CONSUMER advocate and Jeep destroyer Ashton Wood says his battle with Fiat Chrysler Australia has sparked a change in the company's attitude towards customer complaints and helping scores of disgruntled new car purchasers back on the road.
It took three years including the global Facebook distribution of a video of Ashton destroying his own $40,000 vehicle in October 2014 which had more than two million views, and three FCA chief executive officers, before change eventually came.
It was in the form of current FCA CEO Steve Zanlunghi when he arrived in Australia from the US reaching out to the Buderim-based IT consultant to gain an understanding of why a customer would destroy their own vehicle.
"It was my very clear objective once arriving in Australia to meet you and importantly, understand what would drive a customer to destroy his vehicle," Mr Zanlunghi recently wrote to him.
"I've been a fan of the Jeep brand far longer than my tenure with the company so you can appreciate how the destruction of a vehicle was exceptionally concerning to me.
"As such, it was important for our aftersales director and I to have open, honest and transparent dialogue with you about your experiences, the experiences of the customers who have reached out to you for help and to also give you some insight into the strides Jeep Australia has made in improving our business to better serve our customers.
"The case study you presented during our leadership meeting on what customers could go through when they're not handled properly at a service level was a solid dose of perspective as we continue to improve our customer experience. While we had already been proactively working on improving our parts, service and customer care businesses, your situation was insightful not just for me, but the entire Jeep leadership team."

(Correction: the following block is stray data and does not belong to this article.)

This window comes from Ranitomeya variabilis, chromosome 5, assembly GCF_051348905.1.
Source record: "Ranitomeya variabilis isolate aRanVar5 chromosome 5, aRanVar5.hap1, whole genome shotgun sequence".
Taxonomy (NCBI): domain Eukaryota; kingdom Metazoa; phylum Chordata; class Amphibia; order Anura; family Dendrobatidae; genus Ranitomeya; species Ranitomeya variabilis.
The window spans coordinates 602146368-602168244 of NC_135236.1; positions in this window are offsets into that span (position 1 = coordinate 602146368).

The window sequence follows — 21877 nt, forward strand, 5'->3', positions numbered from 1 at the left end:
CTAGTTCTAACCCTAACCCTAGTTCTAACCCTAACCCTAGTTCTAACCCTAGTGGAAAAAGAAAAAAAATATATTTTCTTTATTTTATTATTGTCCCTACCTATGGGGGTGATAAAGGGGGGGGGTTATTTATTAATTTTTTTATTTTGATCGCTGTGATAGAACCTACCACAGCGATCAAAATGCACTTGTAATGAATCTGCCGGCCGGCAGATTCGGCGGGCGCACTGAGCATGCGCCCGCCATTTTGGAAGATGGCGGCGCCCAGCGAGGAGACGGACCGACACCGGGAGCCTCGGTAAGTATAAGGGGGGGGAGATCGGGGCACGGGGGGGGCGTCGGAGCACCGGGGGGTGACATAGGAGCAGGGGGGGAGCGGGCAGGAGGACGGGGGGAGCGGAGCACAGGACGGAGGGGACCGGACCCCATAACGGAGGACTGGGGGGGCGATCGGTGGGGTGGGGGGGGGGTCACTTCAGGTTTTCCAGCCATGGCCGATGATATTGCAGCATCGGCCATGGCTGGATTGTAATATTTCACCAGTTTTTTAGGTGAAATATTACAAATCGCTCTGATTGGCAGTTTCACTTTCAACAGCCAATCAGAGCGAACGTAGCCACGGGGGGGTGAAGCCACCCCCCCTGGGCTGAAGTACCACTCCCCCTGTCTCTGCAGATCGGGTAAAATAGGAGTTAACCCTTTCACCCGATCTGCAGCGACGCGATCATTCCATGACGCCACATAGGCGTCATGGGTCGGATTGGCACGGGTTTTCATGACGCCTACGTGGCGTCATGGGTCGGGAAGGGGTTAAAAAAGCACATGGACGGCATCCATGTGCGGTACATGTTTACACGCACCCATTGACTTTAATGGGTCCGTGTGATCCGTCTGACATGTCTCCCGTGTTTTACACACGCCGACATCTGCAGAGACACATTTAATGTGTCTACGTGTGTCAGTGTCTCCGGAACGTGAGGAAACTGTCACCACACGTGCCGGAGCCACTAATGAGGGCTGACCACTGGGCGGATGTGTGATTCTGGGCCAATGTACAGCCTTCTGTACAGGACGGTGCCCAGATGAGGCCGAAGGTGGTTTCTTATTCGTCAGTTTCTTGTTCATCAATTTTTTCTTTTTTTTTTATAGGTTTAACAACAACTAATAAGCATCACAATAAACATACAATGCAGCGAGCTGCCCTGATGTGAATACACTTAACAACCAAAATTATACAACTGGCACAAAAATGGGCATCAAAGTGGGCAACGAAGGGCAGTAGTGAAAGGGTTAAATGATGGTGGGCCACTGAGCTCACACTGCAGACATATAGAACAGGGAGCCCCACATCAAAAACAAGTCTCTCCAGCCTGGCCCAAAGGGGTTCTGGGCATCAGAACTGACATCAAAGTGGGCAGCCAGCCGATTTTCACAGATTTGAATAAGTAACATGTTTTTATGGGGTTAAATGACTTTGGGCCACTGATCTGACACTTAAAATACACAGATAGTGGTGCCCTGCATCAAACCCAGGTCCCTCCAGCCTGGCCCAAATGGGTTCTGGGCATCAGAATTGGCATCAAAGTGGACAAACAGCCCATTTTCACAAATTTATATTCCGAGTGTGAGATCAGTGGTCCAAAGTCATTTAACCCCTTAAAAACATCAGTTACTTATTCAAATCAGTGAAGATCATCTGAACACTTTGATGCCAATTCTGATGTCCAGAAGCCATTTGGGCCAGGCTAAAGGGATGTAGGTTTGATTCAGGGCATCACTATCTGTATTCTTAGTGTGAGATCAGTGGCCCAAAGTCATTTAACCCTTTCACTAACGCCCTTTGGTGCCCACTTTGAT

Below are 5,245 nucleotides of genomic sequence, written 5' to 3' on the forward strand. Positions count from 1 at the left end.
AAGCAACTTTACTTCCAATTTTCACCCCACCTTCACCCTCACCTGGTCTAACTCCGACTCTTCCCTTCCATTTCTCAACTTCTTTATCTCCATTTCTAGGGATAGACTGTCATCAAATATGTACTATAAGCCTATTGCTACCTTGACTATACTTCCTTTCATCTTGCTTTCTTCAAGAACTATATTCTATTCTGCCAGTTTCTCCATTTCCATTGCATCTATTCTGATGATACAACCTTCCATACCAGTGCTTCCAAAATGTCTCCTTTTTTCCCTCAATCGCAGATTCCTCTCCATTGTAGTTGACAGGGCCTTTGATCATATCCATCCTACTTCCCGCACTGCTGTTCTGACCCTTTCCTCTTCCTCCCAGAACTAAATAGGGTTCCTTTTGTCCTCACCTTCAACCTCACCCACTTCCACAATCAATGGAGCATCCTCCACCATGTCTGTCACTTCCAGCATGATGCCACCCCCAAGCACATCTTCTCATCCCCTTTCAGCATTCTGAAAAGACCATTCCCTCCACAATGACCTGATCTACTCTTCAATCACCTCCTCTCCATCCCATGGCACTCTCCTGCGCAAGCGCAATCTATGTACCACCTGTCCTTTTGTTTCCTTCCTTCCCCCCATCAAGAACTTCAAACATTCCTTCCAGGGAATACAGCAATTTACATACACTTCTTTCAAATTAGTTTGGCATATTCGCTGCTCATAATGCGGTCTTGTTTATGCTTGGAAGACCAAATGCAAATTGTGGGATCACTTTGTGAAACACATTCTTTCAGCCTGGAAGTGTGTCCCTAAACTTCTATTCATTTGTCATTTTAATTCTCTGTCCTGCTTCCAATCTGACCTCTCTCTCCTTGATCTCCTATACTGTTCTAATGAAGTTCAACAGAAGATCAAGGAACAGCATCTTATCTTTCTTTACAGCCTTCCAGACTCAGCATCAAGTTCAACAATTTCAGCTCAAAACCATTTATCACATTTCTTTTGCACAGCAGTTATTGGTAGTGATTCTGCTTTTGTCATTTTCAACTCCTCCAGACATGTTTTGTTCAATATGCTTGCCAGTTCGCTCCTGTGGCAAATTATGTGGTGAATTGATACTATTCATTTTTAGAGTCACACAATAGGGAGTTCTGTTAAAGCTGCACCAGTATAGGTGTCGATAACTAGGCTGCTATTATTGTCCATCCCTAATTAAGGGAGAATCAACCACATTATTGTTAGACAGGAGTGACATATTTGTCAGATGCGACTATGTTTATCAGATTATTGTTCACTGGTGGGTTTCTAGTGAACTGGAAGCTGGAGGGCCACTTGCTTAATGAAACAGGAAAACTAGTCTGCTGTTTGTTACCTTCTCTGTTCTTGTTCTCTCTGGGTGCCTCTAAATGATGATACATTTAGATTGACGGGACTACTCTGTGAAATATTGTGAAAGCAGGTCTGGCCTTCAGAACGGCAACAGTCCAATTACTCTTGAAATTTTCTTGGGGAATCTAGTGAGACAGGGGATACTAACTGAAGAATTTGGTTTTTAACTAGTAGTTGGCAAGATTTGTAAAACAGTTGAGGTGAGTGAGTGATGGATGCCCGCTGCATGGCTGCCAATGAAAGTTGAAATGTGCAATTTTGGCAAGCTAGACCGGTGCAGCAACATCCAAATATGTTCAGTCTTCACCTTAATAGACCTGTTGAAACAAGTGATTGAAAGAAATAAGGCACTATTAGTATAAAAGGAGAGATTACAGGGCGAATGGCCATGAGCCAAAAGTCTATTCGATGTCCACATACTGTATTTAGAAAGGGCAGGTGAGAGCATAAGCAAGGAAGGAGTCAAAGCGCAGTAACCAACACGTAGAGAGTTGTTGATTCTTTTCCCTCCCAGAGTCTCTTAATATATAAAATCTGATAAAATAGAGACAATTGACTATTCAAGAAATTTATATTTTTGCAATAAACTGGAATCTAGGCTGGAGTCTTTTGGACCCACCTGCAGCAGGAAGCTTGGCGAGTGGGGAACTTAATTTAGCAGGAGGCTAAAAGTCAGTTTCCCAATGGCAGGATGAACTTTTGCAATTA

The change of attitude has been so complete, Ashton said, that since the end of October FCA has agreed to more than $800,000 worth of refunds and replacement vehicles for Jeep owners.
"It's now a case of customer care calling within a day or two to say 'how can we help'," Mr Wood said.
"One single mum's vehicle had been with a dealership for 51 days.
"Within 48 hours of me pointing out her situation FCA had called her, organised a courtesy vehicle and offering her monetary compensation for every day her car had been in the workshop."
Mr Wood said he first met Mr Zanlunghi in a coffee shop in Melbourne last year and had a fruitful discussion.
"I said fixing it was going to cost them some money," he said.
"He asked time to get their customer service teams and parts inventory set up to deal with the issues and we agreed on the end of February.
"I've been very surprised, and very impressed, with how they've responded."
In a letter to Mr Wood, Mr Zanlunghi said it had been insights from the advocate, coupled with in-depth market research including current customers which has lead to the launch of the Jeep There & Back Guarantee last Friday.
This guarantee includes five-year warranty, five-year capped price servicing and lifetime roadside assistance for customers when serviced at a Jeep dealer.
"I've said it to the media and I'll reiterate that this is absolutely not a promotional offer or a short term campaign," Mr Zanlunghi wrote.
"The Jeep There & Back Guarantee will form a fundamental component of our Jeep strategy going forward and its importance has been instilled in each member of our organisation and right through our dealer network. Jeep Australia backs its customers."
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